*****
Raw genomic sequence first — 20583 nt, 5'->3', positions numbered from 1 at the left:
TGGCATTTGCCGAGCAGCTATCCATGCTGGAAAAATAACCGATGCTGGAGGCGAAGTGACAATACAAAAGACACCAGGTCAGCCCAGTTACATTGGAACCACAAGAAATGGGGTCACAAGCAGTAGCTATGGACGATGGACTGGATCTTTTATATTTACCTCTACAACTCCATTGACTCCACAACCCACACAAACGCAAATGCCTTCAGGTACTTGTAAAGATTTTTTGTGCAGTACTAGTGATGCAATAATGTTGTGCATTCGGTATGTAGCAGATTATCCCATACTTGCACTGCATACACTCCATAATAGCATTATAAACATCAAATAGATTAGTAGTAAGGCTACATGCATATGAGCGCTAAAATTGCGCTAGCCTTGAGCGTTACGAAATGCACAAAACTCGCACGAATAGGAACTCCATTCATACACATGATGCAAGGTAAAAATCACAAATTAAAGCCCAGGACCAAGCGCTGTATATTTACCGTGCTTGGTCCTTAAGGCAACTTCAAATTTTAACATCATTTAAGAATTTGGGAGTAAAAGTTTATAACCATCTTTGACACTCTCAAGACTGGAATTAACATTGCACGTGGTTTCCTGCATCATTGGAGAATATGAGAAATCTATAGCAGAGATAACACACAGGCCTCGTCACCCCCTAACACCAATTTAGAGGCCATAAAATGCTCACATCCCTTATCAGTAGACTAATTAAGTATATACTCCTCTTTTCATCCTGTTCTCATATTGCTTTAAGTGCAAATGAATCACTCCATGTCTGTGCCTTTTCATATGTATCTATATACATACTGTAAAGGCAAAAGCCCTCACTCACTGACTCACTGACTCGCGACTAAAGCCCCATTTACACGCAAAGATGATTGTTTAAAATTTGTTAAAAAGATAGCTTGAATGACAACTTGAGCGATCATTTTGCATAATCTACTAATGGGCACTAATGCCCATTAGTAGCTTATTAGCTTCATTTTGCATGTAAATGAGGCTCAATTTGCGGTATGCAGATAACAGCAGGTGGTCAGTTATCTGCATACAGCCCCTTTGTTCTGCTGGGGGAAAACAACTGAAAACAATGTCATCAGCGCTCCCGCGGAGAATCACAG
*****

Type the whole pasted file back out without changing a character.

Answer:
Raw genomic sequence first — 20583 nt, 5'->3', positions numbered from 1 at the left:
TGGCATTTGCCGAGCAGCTATCCATGCTGGAAAAATAACCGATGCTGGAGGCGAAGTGACAATACAAAAGACACCAGGTCAGCCCAGTTACATTGGAACCACAAGAAATGGGGTCACAAGCAGTAGCTATGGACGATGGACTGGATCTTTTATATTTACCTCTACAACTCCATTGACTCCACAACCCACACAAACGCAAATGCCTTCAGGTACTTGTAAAGATTTTTTGTGCAGTACTAGTGATGCAATAATGTTGTGCATTCGGTATGTAGCAGATTATCCCATACTTGCACTGCATACACTCCATAATAGCATTATAAACATCAAATAGATTAGTAGTAAGGCTACATGCATATGAGCGCTAAAATTGCGCTAGCCTTGAGCGTTACGAAATGCACAAAACTCGCACGAATAGGAACTCCATTCATACACATGATGCAAGGTAAAAATCACAAATTAAAGCCCAGGACCAAGCGCTGTATATTTACCGTGCTTGGTCCTTAAGGCAACTTCAAATTTTAACATCATTTAAGAATTTGGGAGTAAAAGTTTATAACCATCTTTGACACTCTCAAGACTGGAATTAACATTGCACGTGGTTTCCTGCATCATTGGAGAATATGAGAAATCTATAGCAGAGATAACACACAGGCCTCGTCACCCCCTAACACCAATTTAGAGGCCATAAAATGCTCACATCCCTTATCAGTAGACTAATTAAGTATATACTCCTCTTTTCATCCTGTTCTCATATTGCTTTAAGTGCAAATGAATCACTCCATGTCTGTGCCTTTTCATATGTATCTATATACATACTGTAAAGGCAAAAGCCCTCACTCACTGACTCACTGACTCGCGACTAAAGCCCCATTTACACGCAAAGATGATTGTTTAAAATTTGTTAAAAAGATAGCTTGAATGACAACTTGAGCGATCATTTTGCATAATCTACTAATGGGCACTAATGCCCATTAGTAGCTTATTAGCTTCATTTTGCATGTAAATGAGGCTCAATTTGCGGTATGCAGATAACAGCAGGTGGTCAGTTATCTGCATACAGCCCCTTTGTTCTGCTGGGGGAAAACAACTGAAAACAATGTCATCAGCGCTCCCGCGGAGAATCACAG